Shapiro was a
video poker
good guy

Apr 11, 2006 1:07 AM

Isn’t it curious how we all go about our daily business, whether it’s work or taking care of the kids or going to the casinos or doing our individual chores, and everything else seems to be taken for granted — such as everyone or everything that we know or have had contact with. In such a fast moving world where everyone’s always looking for an edge in life, many things just happen and when they do, we are forced to stop and take a momentary step back and reflect.

One of those events took place recently in Las Vegas and the world touched by video poker. Elliott Shapiro, a long-time resident and highly respected video-poker-playing guru (in terms of his knowledge of the game) passed away at age 79.

His specialty was playing the game when the progressive jackpots brought the theoretical game value to around 101.5% or higher. But he didn’t stop there. As many of the local "advantage players" might do, he didn’t shy away from chasing progressive slot machine jackpots either, as well as play a myriad of video poker games for just as many reasons.

Elliott knew what he was doing and he enjoyed it, that’s for sure. Together with his wife, Joanie, he was regularly spotted around town almost on a daily basis. But what was truly special about him was how he attentively listened to those with something to say, how he approached his advice and comments to them, and his demeanor throughout the process. It can be said that with the passing of every senior citizen a library is torn down. He personified that image.

What intrigued me about Elliott was how he allowed himself to carry on a fairly regular dialog with Rob Singer. When he first heard of me and my starkly different views of the game, rather than simply dissing me or launching baseless attacks as others sometimes do, he preferred to meet me in person and openly discuss our opinions and knowledge of video poker. I even had some questions that he handily answered. Imagine that!

For many, it was confusing why he would talk to someone like me who openly dismissed his style of advantage play as meaningless or, worst yet — an easier method of losing, extremely prone to addiction and playing directly into the hands of casino managers everywhere.

But his interest in what made me tick went beyond most of that. In trying to understand the full philosophy behind my play strategies, he never did stop asking questions and offering comments.

As most of the gurus and math freaks like to do, he was trying to use or was planning on experimenting with a variation of it without really saying so. He just went about it in his own way, and I respected that.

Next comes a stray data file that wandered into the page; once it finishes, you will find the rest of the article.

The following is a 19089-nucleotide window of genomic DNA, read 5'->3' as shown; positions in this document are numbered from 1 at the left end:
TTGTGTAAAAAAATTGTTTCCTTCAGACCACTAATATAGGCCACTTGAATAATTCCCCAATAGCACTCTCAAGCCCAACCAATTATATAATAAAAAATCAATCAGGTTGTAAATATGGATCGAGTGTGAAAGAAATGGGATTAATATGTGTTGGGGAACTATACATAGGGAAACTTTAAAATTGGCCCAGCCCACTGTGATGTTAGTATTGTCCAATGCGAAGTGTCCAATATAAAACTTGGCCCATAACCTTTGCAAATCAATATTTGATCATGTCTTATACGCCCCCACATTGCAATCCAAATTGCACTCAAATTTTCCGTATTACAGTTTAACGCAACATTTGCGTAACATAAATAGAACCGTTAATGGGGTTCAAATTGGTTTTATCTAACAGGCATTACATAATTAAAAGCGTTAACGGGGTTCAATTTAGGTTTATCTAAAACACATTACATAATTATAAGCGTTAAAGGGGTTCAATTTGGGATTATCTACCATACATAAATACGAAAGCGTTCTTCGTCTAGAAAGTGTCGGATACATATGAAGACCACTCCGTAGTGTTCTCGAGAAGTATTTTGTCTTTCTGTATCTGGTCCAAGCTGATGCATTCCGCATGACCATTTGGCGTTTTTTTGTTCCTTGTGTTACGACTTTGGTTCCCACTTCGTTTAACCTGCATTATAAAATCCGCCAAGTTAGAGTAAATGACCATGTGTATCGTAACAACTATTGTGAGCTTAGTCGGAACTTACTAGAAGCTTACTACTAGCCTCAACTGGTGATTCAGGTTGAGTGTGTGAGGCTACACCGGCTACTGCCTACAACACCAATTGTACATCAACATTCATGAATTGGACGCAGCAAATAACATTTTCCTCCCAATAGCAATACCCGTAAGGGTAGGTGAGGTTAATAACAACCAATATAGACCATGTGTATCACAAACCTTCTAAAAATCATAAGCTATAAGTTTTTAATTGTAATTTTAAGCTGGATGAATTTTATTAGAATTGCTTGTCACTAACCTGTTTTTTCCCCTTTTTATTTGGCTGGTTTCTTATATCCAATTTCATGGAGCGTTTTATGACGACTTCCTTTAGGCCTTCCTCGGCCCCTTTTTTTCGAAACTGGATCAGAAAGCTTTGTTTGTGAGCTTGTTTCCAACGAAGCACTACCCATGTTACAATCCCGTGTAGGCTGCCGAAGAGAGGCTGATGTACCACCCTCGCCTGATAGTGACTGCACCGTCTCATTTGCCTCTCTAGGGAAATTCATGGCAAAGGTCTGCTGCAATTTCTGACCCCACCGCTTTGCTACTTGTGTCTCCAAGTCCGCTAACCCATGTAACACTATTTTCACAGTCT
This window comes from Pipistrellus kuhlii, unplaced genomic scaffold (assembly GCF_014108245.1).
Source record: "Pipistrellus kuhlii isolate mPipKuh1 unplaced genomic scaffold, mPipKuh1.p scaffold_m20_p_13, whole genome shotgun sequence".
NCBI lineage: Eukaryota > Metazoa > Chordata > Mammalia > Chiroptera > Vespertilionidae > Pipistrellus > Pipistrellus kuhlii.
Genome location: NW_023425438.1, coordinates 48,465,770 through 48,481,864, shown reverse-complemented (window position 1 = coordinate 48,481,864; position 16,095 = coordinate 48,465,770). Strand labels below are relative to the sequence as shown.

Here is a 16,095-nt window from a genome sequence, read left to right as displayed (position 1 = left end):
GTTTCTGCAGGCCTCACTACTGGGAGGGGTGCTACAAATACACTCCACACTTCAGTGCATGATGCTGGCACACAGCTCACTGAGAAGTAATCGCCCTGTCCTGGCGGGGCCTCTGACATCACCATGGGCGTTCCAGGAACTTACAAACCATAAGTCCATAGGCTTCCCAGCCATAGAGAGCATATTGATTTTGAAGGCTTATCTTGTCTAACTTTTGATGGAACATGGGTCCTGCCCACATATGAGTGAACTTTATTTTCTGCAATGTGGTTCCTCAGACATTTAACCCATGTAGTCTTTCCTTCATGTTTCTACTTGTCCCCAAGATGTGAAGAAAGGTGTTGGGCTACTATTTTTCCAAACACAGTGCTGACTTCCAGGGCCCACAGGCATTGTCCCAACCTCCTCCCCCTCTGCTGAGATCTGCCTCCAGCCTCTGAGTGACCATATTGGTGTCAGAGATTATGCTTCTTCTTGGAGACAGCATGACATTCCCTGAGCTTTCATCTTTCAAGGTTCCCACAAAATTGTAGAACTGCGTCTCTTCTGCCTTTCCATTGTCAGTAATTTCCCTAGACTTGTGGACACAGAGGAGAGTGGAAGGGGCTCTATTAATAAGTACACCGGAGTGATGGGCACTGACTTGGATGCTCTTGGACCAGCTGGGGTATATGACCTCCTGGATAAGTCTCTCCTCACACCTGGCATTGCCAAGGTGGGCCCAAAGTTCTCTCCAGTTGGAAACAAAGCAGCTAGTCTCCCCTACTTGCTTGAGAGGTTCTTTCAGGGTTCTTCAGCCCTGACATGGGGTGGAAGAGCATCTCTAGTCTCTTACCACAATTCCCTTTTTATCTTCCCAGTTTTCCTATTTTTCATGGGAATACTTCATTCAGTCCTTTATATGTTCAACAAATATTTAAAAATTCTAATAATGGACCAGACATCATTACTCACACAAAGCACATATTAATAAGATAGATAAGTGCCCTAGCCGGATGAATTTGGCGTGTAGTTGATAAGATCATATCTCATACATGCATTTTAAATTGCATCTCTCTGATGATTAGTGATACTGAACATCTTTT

Occasionally, we traded bold comments on how we each perceived the other’s approach. He never held back his opinion that I can be very abrasive and too straightforward in my views at times, and he was of course, right. But he also understood my point that the truth just doesn’t ”˜get out there’ without the right send-off.

Similarly, he listened as I continuously told him how I felt about a lifestyle of going into unhealthy casinos almost on a daily basis, and spending hours inside them on every visit. He heard me when I asked "who needs to sit that long?" He heard me when I asked "who needs to come out hacking and coughing so often from all the smoke?" And he heard me when I said such frequent play just might be going beyond the recreational activity that he claimed it was.

Nonetheless, we understood each other, we listened to each other, and most of all, we respected each other. Too many times, those who disagree with me start with an attack and end with an insult. This man was different. He wasn’t trying to protect or justify an image, bolster the sales of anything, or be concerned with what other people might think. He was a genuine video poker player who cared to learn as well as share his exceptional knowledge and thoughts. That, I will always remember.

While Elliott was very active in chasing so-called lucrative promotions and perceived edges wherever and whenever they presented themselves, he was always involved in a network of sharing his finds with other players and vice-versa. I myself had his number planted in both cell phones, and whenever I ran across what looked like a ”˜positive play’ that he might want to chase, I called him. Never mind that I’d never sit at the thing. He might want to, and that’s what was important.

What was so interesting was that when I gave him the meter amount for the royal along with the pay table, he almost immediately replied with the theoretical percentage figure it was at. I think he carried some kind of progressive Rolodex with him at all times, but all that showed was his total preparedness and committal to doing what he felt was right. I admired that.

One of the finest testimonials anyone can have after they leave this world is in the amount and type of remembrances expressed by his peers after departure. Elliott was a contributing member to vpFREE — the most comprehensive video poker forum on the Net. Recently the vpFREE administrator compiled a listing of all remembrances that were submitted in honor of his memory. While they still come in, Mr. Shapiro’s legacy has been set: He was truly an Ambassador of the game.

Those who knew Elliott came to understand the honorable way in which he lived his life, his dedication to his wife — who seemed to always be by his side — and his love of the game. Those who knew him realize someone very special has passed on. Rest in peace, Elliott. You’ve earned it.